- “We’re getting an extra 200 admissions per month, across mental health, compared to pre-earthquake levels”
- “We’re five nurses short on this ward and four nurses short on that ward.”
- “The problem is just short staffing. It’s global, all over the hospital.”
- “We’re recruiting all the time. We just can’t find enough staff. The problem is that our supply of UK nurses has dried up.”
- “Our nurses are doing a great job, but they’re tired.”
- “The managers are stuck in the middle. They’ve got all these demands coming down from government, and staff who can’t meet the demands.”
- “Nurses are working a lot of extra hours to cover the gaps in the roster. We’re all tired.”
- “People don’t like ‘getting sold’ to other wards. Sometimes they’ll say, ‘I went last time, it’s someone else’s turn’. We’re a tight team, but it’s making people snap at each other.” (I heard this word, “sold”, in a few wards here. In other DHBs, they talk instead about “being redeployed” when acuity is higher elsewhere).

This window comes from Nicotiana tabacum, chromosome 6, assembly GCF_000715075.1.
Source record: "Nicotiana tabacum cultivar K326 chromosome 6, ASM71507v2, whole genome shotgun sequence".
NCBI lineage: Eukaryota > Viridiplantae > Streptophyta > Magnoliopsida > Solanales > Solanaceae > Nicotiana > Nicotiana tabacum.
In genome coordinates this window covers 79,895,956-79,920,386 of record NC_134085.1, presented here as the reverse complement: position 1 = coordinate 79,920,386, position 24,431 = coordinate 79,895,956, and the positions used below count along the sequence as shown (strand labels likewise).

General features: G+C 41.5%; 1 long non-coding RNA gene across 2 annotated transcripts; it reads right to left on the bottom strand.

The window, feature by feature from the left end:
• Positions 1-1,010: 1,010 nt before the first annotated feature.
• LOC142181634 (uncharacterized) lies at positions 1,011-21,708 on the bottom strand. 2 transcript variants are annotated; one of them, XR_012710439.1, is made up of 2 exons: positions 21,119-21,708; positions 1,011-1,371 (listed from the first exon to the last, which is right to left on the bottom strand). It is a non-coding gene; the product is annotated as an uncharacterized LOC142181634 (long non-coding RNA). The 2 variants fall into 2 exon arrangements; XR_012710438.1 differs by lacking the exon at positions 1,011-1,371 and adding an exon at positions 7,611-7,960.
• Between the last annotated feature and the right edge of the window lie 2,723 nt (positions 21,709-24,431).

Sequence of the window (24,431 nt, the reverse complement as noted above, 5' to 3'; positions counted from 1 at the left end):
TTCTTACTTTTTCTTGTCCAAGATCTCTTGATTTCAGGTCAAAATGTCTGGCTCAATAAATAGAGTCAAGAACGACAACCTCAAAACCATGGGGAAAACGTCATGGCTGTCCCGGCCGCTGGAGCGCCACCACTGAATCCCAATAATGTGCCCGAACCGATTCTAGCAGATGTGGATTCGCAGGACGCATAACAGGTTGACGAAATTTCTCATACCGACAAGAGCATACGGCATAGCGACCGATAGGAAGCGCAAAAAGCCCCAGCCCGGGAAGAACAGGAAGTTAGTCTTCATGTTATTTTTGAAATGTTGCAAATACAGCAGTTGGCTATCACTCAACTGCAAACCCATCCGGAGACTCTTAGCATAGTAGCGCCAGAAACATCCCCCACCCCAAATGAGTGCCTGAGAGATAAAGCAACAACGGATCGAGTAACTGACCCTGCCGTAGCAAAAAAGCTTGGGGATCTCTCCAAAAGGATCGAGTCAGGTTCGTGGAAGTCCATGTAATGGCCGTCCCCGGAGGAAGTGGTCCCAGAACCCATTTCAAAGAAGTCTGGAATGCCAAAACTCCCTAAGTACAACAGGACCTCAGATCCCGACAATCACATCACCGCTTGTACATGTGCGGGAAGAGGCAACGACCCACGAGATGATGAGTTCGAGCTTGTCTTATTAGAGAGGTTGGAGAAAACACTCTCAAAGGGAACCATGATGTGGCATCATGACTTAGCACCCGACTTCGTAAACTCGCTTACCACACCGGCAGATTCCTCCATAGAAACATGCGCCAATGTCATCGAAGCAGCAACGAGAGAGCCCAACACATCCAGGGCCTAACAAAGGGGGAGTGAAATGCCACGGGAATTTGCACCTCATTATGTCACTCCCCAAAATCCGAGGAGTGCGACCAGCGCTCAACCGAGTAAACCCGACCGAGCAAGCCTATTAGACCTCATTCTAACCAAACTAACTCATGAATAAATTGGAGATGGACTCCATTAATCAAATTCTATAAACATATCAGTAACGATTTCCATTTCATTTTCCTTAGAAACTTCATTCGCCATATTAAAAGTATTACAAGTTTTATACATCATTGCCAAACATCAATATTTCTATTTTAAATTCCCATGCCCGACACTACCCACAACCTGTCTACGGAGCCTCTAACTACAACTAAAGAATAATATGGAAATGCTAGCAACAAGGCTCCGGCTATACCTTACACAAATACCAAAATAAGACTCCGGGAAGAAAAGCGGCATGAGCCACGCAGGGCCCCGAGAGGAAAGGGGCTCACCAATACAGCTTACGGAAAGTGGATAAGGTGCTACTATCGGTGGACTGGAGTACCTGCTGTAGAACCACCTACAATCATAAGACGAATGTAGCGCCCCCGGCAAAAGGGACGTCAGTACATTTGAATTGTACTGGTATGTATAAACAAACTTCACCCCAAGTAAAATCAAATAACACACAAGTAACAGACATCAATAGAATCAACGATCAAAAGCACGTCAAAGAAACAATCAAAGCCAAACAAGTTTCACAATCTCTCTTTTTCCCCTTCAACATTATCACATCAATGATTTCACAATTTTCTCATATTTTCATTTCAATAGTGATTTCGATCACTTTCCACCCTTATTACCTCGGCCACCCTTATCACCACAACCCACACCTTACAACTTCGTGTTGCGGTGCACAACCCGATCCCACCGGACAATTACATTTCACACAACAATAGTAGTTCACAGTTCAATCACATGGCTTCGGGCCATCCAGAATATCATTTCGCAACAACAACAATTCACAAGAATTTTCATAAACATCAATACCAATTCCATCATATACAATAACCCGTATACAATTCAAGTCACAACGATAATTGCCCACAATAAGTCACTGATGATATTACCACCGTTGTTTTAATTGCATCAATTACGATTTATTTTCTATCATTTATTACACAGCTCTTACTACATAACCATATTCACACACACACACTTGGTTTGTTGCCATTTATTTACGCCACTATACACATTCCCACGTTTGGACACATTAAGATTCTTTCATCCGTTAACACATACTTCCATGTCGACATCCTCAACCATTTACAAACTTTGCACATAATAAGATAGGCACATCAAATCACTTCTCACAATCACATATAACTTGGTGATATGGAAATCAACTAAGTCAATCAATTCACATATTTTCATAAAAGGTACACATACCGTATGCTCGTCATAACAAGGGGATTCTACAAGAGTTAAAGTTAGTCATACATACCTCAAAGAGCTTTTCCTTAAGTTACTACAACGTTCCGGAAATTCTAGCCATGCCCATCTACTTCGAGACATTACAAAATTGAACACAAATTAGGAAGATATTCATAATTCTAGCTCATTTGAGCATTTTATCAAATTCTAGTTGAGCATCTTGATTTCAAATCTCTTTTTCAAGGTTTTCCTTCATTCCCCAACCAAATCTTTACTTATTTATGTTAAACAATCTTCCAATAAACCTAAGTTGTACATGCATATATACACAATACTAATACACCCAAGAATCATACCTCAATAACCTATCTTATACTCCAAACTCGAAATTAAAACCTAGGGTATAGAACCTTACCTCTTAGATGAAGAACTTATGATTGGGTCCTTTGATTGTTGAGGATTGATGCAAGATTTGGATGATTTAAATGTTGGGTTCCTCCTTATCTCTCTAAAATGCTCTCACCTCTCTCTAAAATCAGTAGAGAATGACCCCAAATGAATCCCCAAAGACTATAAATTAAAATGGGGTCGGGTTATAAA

Other comments I encountered:
- “I’m acting up today, because our Charge Nurse rang in sick. I’m also covering for our social worker and for our cultural support worker, who also rang in sick, and I’ve got a full patient load.”
- “We’re finding that our new graduates are not staying on after their first year. Some are heading off to Australia.”
- “We’re losing resources all the time. Today we lost our van. If our patients can’t go on outings, it affects their mood and their rehabilitation.”
- “I think it’s a 50-50 chance that we’ll lose another senior nurse position in the next 12 months.”
- “We’re losing four medical beds, and half of our consulting rooms”.
- “When they closed the beds they said they’d create a new service to provide care in the community. That was three years ago. The new service still hasn’t been established. What’s happened to the people we moved out? They’ve just become invisible.”
These comments are very similar to the things I heard at Southern DHB last week. Some are almost word for word.